It doesn't mean, you know, there's not enough opportunities. So you've got all these young folks that want to do more purposeful things. And unfortunately there aren't the jobs or even the entrepreneurial opportunities, but I do believe that those are the right forces at work and that we have to go this route.
So I think it's going to get worse before it gets better, because I think there's a simultaneous rise of interest and say consciousness around how we consume and how we want to be in business and also a rise of the, sort of the 1% getting richer. And those folks that have figured stuff out, allowing them to do that, continue that accumulation at an increasing rate. So there's sort of the rise of the good and the bad at the same time.
Do you feel when you look back on your era with RISE kombucha that you guys did it right? Or is there something, if you could go back, you would have maybe, done differently?
I think we did a lot of things right. More than anything, participating in growing a business. And, you know, especially with the Crudescence. If I count between Crudescence and RISE, the number of employees and staff and folks that we touched and worked with is in the several hundreds, like maybe 500 or plus. And each of those folks had a chance to work in a different mindset kind of business. I think the one thing that I wish we had done a little bit more of in RISE in particular, in the early days was to concretize and articulate better, actually the values that we wanted and what we wanted to see change in the world.
I think what happens is, you know, when you've been in entrepreneurial circles for a long time, as soon as this something starts to go well, the focus is on the scaling. And we all, we all aspire to have businesses that scale, and I'm not advocating at all that we should look for businesses that only stay small.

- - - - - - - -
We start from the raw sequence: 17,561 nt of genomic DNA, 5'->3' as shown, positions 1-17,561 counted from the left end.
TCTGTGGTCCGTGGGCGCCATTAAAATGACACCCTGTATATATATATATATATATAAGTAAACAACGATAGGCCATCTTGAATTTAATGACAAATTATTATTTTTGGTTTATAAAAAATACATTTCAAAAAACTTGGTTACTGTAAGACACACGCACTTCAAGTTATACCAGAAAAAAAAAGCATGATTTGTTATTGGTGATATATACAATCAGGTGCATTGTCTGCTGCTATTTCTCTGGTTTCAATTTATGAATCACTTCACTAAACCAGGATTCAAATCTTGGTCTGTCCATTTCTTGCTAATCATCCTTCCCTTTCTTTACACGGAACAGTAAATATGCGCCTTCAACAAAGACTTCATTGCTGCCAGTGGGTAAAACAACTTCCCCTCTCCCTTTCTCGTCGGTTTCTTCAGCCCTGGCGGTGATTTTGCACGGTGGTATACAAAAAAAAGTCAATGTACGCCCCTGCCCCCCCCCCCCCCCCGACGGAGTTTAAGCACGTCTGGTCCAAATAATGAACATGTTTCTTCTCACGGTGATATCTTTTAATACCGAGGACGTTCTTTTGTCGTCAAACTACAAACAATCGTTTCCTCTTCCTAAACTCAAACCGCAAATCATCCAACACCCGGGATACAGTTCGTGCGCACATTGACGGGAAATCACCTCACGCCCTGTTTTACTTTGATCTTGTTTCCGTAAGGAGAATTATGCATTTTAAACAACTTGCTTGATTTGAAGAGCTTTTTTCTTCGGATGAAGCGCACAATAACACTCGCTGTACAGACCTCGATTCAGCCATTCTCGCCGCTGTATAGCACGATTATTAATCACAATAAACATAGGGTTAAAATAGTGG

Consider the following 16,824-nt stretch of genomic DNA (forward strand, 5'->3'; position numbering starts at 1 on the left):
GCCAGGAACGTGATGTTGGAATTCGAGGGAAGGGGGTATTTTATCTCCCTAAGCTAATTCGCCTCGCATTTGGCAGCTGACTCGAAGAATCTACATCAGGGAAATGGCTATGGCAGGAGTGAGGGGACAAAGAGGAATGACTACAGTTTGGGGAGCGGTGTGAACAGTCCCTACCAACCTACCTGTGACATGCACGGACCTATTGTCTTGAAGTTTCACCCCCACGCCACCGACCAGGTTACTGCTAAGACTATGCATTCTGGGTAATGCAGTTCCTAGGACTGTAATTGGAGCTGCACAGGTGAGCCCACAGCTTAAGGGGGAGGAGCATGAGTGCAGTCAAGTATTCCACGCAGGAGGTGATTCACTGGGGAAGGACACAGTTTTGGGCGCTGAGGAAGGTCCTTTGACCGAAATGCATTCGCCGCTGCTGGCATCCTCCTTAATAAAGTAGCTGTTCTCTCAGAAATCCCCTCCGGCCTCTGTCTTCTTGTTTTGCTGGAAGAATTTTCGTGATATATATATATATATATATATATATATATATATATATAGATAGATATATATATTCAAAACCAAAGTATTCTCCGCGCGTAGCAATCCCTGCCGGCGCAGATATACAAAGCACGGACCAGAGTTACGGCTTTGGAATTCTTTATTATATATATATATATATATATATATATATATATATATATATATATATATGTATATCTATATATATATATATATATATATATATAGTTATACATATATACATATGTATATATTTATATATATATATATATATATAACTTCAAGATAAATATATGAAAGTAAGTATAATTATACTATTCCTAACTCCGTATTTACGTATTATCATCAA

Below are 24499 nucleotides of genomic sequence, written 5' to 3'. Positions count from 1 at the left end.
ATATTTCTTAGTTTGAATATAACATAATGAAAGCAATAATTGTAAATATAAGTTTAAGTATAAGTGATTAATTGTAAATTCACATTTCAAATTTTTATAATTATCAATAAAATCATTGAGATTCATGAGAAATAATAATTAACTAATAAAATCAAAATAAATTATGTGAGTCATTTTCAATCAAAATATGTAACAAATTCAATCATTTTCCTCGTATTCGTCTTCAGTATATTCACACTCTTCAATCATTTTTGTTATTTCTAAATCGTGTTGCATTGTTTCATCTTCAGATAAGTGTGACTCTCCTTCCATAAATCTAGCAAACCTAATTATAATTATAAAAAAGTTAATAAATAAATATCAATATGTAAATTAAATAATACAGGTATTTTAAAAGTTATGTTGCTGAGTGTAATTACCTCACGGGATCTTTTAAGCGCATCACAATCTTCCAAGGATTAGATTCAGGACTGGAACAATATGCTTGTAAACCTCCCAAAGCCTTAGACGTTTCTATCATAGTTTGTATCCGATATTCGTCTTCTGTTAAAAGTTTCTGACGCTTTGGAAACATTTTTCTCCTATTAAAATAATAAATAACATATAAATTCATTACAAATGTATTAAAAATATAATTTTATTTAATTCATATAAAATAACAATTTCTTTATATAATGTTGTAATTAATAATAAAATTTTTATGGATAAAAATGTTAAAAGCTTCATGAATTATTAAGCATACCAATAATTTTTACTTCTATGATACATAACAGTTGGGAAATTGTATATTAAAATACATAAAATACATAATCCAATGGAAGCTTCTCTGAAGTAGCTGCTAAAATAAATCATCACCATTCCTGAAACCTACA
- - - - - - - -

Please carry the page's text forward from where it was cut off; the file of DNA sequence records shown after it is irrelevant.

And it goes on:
In fact, my current work these days is trying to find those teams that are scaling, but have some ability to scale. And in those early days, not year one, cause year one, two and three, you're just trying to figure out product market fit. What's the margin? Is there even a product for us? You're not worried about, "How do we come together? How do we organize? How can we have better values?"
I think some of that's innate. But it's in those years, sort of three, four, five, say, maybe a bit earlier in the fast scaling that it is really important to buckle down and ask, you know, the ownership and founding team, how we want to be and what are the values we really want to keep, because if you don't, as you scale, then that can get diluted and loss.
And I wouldn't say it was completely gone from RISE at all. RISE is an amazing place to work, but there was a bit of a period in the middle where there such a focus on just delivering the product. And then we were scaling the accounts and scaling the batch sizes. That a lot of the ways of coming together and some of the early values were inadvertently lost.